Then all the usual drill has been executed: boot from a CD, an attempts to reanimate GRUB installation, etc. None of those worked for a now clear reason: GRUB package installation has never happened or was badly broken so all stage files were incorrect.

I had to reinstall the system from scratch and this time it was Ok. A day later I've realized that I could simply boot from a LiveCD, switch to the chroot environment and reinstall grub/kernel packages to straight everything out. Well, hind-sight is a very powerful mind technique indeed...

Then I've played with Gnome and in fact I think I like it: it's relatively light weight (alas it looks like a monster compare to my all time favorite WindowMaker, but still it is lighter than KDE). It has nice and easy configuration interface for one's desktop. And it supports fonts anti-aliasing which make HUGE difference when it comes to the desktop experience. Liked it a lot!

And then it was the time to go back to my good friend WindowMaker. And there were a coupla surprises I didn't expect:
  • Perhaps for the sake of n00bs all networking is managed by NetworkManager. And NetworkManager is suppose to be represented by an applet of some kind. Otherwise you have to know how to run it manually at the startup. E.g. for WindowMaker you need to put something like this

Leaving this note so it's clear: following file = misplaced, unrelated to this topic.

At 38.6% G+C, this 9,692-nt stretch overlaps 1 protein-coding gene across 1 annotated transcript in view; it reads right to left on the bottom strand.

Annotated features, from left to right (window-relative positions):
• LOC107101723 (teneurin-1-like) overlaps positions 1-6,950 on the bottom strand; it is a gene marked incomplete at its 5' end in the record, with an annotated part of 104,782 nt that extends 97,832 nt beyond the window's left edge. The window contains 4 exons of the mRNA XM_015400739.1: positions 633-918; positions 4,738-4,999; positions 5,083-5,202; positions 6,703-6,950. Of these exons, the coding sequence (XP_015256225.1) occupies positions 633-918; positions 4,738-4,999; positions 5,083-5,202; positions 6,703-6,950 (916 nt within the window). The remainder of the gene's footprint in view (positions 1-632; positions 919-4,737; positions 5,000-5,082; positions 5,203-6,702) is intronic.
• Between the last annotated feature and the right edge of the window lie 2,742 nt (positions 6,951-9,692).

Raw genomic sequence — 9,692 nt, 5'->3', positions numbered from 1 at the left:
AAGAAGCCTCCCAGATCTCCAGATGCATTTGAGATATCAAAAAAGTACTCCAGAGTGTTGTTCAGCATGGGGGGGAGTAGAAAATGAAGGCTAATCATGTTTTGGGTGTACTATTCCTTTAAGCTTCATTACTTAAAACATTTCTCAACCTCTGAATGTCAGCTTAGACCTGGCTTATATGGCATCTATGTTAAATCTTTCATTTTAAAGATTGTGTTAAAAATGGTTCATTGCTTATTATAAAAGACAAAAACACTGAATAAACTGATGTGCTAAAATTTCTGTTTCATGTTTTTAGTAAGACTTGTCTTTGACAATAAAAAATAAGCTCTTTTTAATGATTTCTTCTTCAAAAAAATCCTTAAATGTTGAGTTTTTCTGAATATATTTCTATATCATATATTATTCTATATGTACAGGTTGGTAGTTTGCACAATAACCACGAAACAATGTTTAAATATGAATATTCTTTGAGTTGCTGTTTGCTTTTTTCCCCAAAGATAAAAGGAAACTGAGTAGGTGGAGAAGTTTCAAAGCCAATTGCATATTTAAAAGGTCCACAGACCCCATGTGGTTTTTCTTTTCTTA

service NetworkManager start
    to ~/GNUstep/Library/WindowMaker/autostart
    or you'd have to go through some cumbersome procedure of disabling NetworkManager and configuring your WiFi/Ethernet interface in the old fashioned way with /etc scripts and vim, which I actually prefer.
    It isn't Ubuntu's fault per se. Many other distros do quite similar thing. Suse 10.3 under KDE utilizes the same tactic from scratch. However, SuSe has a simple way of turning NetworkManager completely off and manage your network traditionally. Ubuntu is much trickier in this case.
  • Ubuntu has very interesting ideas about how your computer's hardware suppose to work. For example, if you don't want to use GDM - kinda useless and resourse hungry crap for a single user laptop - then you will have to configure many things manually. E.g. laptop hot buttons events are - surprise - handled by a GDM's subsystem rather than being passed to HAL and processed there accordinly. And so on...